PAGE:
Considering how popular the Algarve is a tourist destination, there are surprisingly few campsites. However, the campsites and good and outside of the summer you won’t have any problems finding a space. During the summer you are advised to book ahead, but with some persistence you will probably find a space.
The campsites in the Algarve are generally of a good quality. They are well priced, especially when compared to Spain, and in the Winter prices are often half that of the summer. A couple with a motorhome can pay as little as €10 a night during the winter.

Wild Camping

Wild camping is illegal in the Algarve. However, the police and local authorities generally tolerate sensible wild camping outside of the summer period. Portugal relies heavily on tourism, and the authorities don’t won’t to drive away the winter tourists. Many places have signs saying no camping, and it is wise to not camp at these places. The police will most likely fine you. If you are ever asked to moved on, then do so quickly.
There are lots of lovely places to wild camp in the Algarve.
During the summer you’ll find it hard to wild camp as the police will move you on quickly.


Petrol is expensive in Portugal, just as expensive as the UK, but Diesel is cheaper. The price does vary quite a bit between fuel stations, so it’s worth keeping your eye out for the cheapest station. These are typically in the larger towns. Spain is still a little cheaper, so it’s worth filling up in Spain before entering Portugal.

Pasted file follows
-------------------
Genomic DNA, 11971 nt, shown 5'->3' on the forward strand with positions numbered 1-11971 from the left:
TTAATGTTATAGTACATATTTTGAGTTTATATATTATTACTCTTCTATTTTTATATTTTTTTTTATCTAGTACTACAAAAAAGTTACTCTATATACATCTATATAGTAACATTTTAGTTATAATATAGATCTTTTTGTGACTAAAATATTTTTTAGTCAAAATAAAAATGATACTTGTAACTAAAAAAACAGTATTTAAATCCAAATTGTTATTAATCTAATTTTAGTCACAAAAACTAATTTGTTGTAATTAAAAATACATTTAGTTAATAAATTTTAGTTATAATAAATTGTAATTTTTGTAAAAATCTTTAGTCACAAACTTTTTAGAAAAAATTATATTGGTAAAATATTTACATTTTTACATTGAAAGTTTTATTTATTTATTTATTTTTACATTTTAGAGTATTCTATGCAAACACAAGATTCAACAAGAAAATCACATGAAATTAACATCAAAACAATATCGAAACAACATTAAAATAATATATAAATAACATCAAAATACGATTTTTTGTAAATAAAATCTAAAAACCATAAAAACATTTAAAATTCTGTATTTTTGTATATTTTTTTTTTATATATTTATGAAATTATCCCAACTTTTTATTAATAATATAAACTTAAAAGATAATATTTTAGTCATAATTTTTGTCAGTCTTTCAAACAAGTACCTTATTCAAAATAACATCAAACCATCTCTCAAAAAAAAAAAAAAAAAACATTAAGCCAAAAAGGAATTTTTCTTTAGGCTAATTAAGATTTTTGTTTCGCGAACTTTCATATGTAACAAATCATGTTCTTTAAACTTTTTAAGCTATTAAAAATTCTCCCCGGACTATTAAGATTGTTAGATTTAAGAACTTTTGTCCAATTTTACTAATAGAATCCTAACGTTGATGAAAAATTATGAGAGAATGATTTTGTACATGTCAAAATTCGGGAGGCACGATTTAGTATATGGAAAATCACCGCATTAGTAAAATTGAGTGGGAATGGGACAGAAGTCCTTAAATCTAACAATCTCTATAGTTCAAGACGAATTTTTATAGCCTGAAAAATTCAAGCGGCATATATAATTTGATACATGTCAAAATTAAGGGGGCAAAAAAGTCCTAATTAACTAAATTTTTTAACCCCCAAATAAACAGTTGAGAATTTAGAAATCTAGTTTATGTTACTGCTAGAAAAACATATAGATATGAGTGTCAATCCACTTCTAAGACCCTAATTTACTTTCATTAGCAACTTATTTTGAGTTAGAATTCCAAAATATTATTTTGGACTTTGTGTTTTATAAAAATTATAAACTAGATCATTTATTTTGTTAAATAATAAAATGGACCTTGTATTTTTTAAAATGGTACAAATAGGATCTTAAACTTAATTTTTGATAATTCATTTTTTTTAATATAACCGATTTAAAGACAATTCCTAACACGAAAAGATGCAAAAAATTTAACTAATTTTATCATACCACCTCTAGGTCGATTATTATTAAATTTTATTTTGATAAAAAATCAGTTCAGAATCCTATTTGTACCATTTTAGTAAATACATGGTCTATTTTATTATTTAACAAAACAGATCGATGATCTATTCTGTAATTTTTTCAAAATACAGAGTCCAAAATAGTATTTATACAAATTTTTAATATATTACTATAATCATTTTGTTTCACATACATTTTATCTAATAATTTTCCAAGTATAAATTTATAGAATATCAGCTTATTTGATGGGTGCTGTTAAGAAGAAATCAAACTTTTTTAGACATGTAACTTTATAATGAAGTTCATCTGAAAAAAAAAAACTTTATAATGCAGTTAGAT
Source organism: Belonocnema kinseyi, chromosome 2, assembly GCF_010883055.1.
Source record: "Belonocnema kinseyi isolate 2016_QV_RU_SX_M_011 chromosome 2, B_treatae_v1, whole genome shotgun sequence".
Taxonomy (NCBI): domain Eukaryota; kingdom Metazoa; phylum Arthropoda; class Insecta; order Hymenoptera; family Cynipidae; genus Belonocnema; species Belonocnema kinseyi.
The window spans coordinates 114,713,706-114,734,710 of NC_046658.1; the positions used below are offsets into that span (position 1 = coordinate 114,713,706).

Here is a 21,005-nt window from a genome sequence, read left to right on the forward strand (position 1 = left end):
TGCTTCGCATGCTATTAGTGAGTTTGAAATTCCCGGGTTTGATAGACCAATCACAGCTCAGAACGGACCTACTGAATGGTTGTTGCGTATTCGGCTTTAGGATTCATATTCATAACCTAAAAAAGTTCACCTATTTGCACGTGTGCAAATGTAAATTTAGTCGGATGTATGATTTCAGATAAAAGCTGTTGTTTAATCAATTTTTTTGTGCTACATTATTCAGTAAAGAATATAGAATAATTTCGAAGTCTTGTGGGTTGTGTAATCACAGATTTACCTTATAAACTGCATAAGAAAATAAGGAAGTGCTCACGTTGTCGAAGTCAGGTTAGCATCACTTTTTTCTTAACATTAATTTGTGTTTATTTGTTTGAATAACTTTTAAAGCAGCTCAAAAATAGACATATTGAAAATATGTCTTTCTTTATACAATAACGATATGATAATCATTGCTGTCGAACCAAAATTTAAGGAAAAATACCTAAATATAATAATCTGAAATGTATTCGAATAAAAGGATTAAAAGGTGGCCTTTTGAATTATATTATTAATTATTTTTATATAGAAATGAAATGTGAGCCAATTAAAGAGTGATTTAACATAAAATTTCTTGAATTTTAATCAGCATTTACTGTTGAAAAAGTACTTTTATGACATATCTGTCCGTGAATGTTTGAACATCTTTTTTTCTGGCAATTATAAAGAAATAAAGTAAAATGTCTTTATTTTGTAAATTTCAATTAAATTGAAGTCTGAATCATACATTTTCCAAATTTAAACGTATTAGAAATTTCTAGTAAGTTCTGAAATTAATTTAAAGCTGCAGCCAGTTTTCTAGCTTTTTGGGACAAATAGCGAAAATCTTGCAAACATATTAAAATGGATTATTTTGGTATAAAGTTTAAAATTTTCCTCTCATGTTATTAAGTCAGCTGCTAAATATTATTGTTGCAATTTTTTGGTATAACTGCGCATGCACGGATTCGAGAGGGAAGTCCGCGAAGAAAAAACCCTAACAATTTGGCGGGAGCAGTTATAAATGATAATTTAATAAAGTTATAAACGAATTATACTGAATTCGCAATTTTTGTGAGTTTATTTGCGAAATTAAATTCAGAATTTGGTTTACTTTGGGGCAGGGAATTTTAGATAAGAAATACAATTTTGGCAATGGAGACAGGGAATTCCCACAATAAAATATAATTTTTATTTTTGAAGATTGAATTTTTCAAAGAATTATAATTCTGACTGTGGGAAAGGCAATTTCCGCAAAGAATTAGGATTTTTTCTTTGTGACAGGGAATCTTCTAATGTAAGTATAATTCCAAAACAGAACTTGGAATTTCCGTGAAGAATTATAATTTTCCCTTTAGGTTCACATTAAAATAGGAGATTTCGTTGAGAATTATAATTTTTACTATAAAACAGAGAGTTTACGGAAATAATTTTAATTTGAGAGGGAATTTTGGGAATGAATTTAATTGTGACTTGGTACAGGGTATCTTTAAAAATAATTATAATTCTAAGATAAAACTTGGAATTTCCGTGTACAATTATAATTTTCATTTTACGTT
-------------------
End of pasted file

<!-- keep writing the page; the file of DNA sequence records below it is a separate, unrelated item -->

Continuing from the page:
LPG gas bottles are very widespread in Portugal as they are used in many homes. If you intend to stay for a while you won’t have a problem finding a Portugese gas bottle and regulator.
Camping Gaz is widely available from campsites and bigger InterMarche supermarkets. The price is around €14 to exchange a bottle.
LPG is widely available in Portugal. xxx insert LPG info here.


More and more supermarkets are appearing in the Algarve.


The Algarve has Portugal’s best beaches. The west coast is exposed to the full force of the Atlantic winds are waves, yet there are many beautiful rocky coves where the high cliff faces provide shelter. The south coast is more sheltered, and offers the best beaches for swimming. There are great surfing beach breaks, reef breaks and point breaks on the west and south coasts. The west coast being one of the top three swell-receiving areas in the world. If the Atlantic storms make the west coast unsurfable it is a reasonably short drive to the shelter of the south coast. There are a lot of surf schools in the Algarve.

Western Algarve

(North to South)

Free camping at Praia De Odeceixe